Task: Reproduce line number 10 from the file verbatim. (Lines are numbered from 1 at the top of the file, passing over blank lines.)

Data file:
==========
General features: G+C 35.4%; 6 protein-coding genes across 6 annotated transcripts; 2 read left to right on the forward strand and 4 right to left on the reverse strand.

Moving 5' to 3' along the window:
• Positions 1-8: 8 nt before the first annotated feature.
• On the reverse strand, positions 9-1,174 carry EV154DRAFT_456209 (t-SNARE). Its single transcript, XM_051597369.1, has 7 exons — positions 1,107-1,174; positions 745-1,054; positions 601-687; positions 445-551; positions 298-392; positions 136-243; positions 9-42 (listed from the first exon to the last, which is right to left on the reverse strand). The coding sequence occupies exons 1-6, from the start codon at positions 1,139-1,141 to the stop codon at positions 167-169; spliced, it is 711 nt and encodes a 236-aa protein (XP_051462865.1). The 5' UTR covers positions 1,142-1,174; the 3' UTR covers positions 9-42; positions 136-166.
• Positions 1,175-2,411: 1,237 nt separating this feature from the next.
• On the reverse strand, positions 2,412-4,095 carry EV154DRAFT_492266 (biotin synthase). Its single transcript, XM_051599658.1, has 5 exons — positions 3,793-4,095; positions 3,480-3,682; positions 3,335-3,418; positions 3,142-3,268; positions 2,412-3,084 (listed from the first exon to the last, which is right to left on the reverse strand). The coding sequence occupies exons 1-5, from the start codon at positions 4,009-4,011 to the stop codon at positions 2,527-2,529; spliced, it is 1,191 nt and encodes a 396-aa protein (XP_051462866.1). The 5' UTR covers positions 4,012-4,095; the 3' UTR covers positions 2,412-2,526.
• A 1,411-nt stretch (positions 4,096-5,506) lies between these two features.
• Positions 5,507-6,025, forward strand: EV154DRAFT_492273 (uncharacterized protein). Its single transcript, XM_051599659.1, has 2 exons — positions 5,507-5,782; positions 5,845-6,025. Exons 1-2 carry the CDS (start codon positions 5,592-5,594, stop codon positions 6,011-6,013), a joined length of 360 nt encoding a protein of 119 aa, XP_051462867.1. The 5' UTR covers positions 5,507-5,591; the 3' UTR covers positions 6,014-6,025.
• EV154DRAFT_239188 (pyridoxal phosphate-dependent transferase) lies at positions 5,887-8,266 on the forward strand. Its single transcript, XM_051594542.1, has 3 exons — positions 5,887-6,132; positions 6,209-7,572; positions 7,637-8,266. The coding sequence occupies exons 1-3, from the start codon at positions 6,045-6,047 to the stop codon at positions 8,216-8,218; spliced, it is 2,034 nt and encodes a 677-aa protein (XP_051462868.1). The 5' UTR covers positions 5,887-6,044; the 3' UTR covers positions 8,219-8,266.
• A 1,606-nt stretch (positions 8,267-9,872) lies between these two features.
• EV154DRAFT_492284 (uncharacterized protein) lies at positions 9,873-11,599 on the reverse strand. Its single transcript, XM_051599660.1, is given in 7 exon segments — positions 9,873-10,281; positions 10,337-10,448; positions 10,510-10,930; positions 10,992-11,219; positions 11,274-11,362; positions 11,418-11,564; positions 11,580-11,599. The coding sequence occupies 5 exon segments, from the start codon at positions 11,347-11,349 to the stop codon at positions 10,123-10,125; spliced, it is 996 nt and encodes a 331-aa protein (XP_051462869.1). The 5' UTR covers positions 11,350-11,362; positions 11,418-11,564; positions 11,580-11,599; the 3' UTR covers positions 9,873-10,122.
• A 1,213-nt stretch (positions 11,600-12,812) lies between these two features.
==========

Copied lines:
• A 1,606-nt stretch (positions 8,267-9,872) lies between these two features.